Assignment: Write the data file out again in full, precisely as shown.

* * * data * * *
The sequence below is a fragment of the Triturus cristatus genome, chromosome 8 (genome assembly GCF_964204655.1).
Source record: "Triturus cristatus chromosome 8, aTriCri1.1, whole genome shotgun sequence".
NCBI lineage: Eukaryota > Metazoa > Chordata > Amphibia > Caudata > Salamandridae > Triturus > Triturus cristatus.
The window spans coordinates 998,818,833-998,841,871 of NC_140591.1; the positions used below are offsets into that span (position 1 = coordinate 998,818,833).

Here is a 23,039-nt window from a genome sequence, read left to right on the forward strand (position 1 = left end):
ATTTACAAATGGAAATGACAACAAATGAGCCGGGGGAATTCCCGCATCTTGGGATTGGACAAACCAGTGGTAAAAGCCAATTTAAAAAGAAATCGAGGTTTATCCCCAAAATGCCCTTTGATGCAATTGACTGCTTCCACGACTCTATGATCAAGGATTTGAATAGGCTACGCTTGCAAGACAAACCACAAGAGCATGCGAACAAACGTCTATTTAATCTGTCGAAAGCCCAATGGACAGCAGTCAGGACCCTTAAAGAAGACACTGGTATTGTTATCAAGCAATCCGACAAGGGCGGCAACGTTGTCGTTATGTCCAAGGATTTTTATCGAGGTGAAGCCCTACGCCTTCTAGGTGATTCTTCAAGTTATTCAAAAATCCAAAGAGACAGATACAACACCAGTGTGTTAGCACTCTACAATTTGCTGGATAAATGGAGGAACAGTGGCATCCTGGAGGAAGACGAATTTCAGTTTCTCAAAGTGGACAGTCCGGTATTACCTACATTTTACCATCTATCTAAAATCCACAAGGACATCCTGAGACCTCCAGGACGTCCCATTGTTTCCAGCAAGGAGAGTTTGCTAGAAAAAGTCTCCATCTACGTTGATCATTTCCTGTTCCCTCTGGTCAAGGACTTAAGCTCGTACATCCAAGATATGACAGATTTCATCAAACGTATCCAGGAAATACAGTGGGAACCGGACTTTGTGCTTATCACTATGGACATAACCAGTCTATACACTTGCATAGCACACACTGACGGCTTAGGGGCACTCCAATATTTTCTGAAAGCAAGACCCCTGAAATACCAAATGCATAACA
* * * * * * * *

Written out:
The sequence below is a fragment of the Triturus cristatus genome, chromosome 8 (genome assembly GCF_964204655.1).
Source record: "Triturus cristatus chromosome 8, aTriCri1.1, whole genome shotgun sequence".
NCBI lineage: Eukaryota > Metazoa > Chordata > Amphibia > Caudata > Salamandridae > Triturus > Triturus cristatus.
The window spans coordinates 998,818,833-998,841,871 of NC_140591.1; the positions used below are offsets into that span (position 1 = coordinate 998,818,833).

Here is a 23,039-nt window from a genome sequence, read left to right on the forward strand (position 1 = left end):
ATTTACAAATGGAAATGACAACAAATGAGCCGGGGGAATTCCCGCATCTTGGGATTGGACAAACCAGTGGTAAAAGCCAATTTAAAAAGAAATCGAGGTTTATCCCCAAAATGCCCTTTGATGCAATTGACTGCTTCCACGACTCTATGATCAAGGATTTGAATAGGCTACGCTTGCAAGACAAACCACAAGAGCATGCGAACAAACGTCTATTTAATCTGTCGAAAGCCCAATGGACAGCAGTCAGGACCCTTAAAGAAGACACTGGTATTGTTATCAAGCAATCCGACAAGGGCGGCAACGTTGTCGTTATGTCCAAGGATTTTTATCGAGGTGAAGCCCTACGCCTTCTAGGTGATTCTTCAAGTTATTCAAAAATCCAAAGAGACAGATACAACACCAGTGTGTTAGCACTCTACAATTTGCTGGATAAATGGAGGAACAGTGGCATCCTGGAGGAAGACGAATTTCAGTTTCTCAAAGTGGACAGTCCGGTATTACCTACATTTTACCATCTATCTAAAATCCACAAGGACATCCTGAGACCTCCAGGACGTCCCATTGTTTCCAGCAAGGAGAGTTTGCTAGAAAAAGTCTCCATCTACGTTGATCATTTCCTGTTCCCTCTGGTCAAGGACTTAAGCTCGTACATCCAAGATATGACAGATTTCATCAAACGTATCCAGGAAATACAGTGGGAACCGGACTTTGTGCTTATCACTATGGACATAACCAGTCTATACACTTGCATAGCACACACTGACGGCTTAGGGGCACTCCAATATTTTCTGAAAGCAAGACCCCTGAAATACCAAATGCATAACA